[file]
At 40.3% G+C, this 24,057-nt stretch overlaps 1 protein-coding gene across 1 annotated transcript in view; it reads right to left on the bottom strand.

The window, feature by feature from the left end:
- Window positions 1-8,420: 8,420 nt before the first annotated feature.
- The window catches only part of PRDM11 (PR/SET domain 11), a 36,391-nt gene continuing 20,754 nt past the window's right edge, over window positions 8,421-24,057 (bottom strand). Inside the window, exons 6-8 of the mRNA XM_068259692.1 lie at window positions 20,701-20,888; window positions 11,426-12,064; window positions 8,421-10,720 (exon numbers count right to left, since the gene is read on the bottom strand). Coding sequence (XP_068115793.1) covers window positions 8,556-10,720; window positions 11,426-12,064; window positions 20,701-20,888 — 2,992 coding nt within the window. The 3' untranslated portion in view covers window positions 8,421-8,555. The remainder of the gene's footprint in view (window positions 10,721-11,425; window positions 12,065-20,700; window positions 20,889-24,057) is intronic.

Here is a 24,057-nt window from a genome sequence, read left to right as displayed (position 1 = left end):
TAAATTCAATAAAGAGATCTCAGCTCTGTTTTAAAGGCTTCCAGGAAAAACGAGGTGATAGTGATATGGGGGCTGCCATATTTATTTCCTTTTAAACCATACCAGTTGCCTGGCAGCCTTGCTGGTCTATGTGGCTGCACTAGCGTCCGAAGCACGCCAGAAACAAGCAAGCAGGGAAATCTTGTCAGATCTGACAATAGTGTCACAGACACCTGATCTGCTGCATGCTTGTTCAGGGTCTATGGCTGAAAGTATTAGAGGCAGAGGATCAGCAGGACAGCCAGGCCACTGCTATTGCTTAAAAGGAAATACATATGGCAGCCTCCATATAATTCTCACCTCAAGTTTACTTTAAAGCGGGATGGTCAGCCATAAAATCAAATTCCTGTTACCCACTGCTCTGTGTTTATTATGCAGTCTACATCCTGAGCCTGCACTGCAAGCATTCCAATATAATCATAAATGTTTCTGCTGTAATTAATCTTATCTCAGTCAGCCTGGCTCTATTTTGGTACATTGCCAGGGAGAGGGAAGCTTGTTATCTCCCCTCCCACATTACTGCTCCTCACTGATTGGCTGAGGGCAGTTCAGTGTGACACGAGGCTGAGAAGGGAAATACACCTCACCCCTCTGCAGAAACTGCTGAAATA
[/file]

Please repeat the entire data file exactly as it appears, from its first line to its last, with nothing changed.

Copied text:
At 40.3% G+C, this 24,057-nt stretch overlaps 1 protein-coding gene across 1 annotated transcript in view; it reads right to left on the bottom strand.

The window, feature by feature from the left end:
- Window positions 1-8,420: 8,420 nt before the first annotated feature.
- The window catches only part of PRDM11 (PR/SET domain 11), a 36,391-nt gene continuing 20,754 nt past the window's right edge, over window positions 8,421-24,057 (bottom strand). Inside the window, exons 6-8 of the mRNA XM_068259692.1 lie at window positions 20,701-20,888; window positions 11,426-12,064; window positions 8,421-10,720 (exon numbers count right to left, since the gene is read on the bottom strand). Coding sequence (XP_068115793.1) covers window positions 8,556-10,720; window positions 11,426-12,064; window positions 20,701-20,888 — 2,992 coding nt within the window. The 3' untranslated portion in view covers window positions 8,421-8,555. The remainder of the gene's footprint in view (window positions 10,721-11,425; window positions 12,065-20,700; window positions 20,889-24,057) is intronic.

Here is a 24,057-nt window from a genome sequence, read left to right as displayed (position 1 = left end):
TAAATTCAATAAAGAGATCTCAGCTCTGTTTTAAAGGCTTCCAGGAAAAACGAGGTGATAGTGATATGGGGGCTGCCATATTTATTTCCTTTTAAACCATACCAGTTGCCTGGCAGCCTTGCTGGTCTATGTGGCTGCACTAGCGTCCGAAGCACGCCAGAAACAAGCAAGCAGGGAAATCTTGTCAGATCTGACAATAGTGTCACAGACACCTGATCTGCTGCATGCTTGTTCAGGGTCTATGGCTGAAAGTATTAGAGGCAGAGGATCAGCAGGACAGCCAGGCCACTGCTATTGCTTAAAAGGAAATACATATGGCAGCCTCCATATAATTCTCACCTCAAGTTTACTTTAAAGCGGGATGGTCAGCCATAAAATCAAATTCCTGTTACCCACTGCTCTGTGTTTATTATGCAGTCTACATCCTGAGCCTGCACTGCAAGCATTCCAATATAATCATAAATGTTTCTGCTGTAATTAATCTTATCTCAGTCAGCCTGGCTCTATTTTGGTACATTGCCAGGGAGAGGGAAGCTTGTTATCTCCCCTCCCACATTACTGCTCCTCACTGATTGGCTGAGGGCAGTTCAGTGTGACACGAGGCTGAGAAGGGAAATACACCTCACCCCTCTGCAGAAACTGCTGAAATA